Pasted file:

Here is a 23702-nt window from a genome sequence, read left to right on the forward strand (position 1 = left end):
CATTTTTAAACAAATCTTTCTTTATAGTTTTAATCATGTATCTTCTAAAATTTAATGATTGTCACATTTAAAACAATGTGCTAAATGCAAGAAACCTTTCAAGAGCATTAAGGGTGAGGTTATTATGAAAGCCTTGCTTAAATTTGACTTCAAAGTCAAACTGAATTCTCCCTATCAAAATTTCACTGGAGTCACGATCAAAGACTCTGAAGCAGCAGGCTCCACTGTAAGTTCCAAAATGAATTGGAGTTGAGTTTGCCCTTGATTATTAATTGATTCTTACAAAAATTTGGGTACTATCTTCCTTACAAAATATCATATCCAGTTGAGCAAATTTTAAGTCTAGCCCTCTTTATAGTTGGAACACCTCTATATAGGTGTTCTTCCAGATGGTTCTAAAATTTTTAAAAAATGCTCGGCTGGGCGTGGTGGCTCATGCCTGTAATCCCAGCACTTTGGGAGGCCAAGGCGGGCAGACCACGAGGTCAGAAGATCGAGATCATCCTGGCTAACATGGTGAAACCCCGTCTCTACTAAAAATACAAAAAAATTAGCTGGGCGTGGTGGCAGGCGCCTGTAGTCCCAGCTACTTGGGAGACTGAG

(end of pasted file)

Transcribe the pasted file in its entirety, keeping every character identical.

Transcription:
Here is a 23702-nt window from a genome sequence, read left to right on the forward strand (position 1 = left end):
CATTTTTAAACAAATCTTTCTTTATAGTTTTAATCATGTATCTTCTAAAATTTAATGATTGTCACATTTAAAACAATGTGCTAAATGCAAGAAACCTTTCAAGAGCATTAAGGGTGAGGTTATTATGAAAGCCTTGCTTAAATTTGACTTCAAAGTCAAACTGAATTCTCCCTATCAAAATTTCACTGGAGTCACGATCAAAGACTCTGAAGCAGCAGGCTCCACTGTAAGTTCCAAAATGAATTGGAGTTGAGTTTGCCCTTGATTATTAATTGATTCTTACAAAAATTTGGGTACTATCTTCCTTACAAAATATCATATCCAGTTGAGCAAATTTTAAGTCTAGCCCTCTTTATAGTTGGAACACCTCTATATAGGTGTTCTTCCAGATGGTTCTAAAATTTTTAAAAAATGCTCGGCTGGGCGTGGTGGCTCATGCCTGTAATCCCAGCACTTTGGGAGGCCAAGGCGGGCAGACCACGAGGTCAGAAGATCGAGATCATCCTGGCTAACATGGTGAAACCCCGTCTCTACTAAAAATACAAAAAAATTAGCTGGGCGTGGTGGCAGGCGCCTGTAGTCCCAGCTACTTGGGAGACTGAG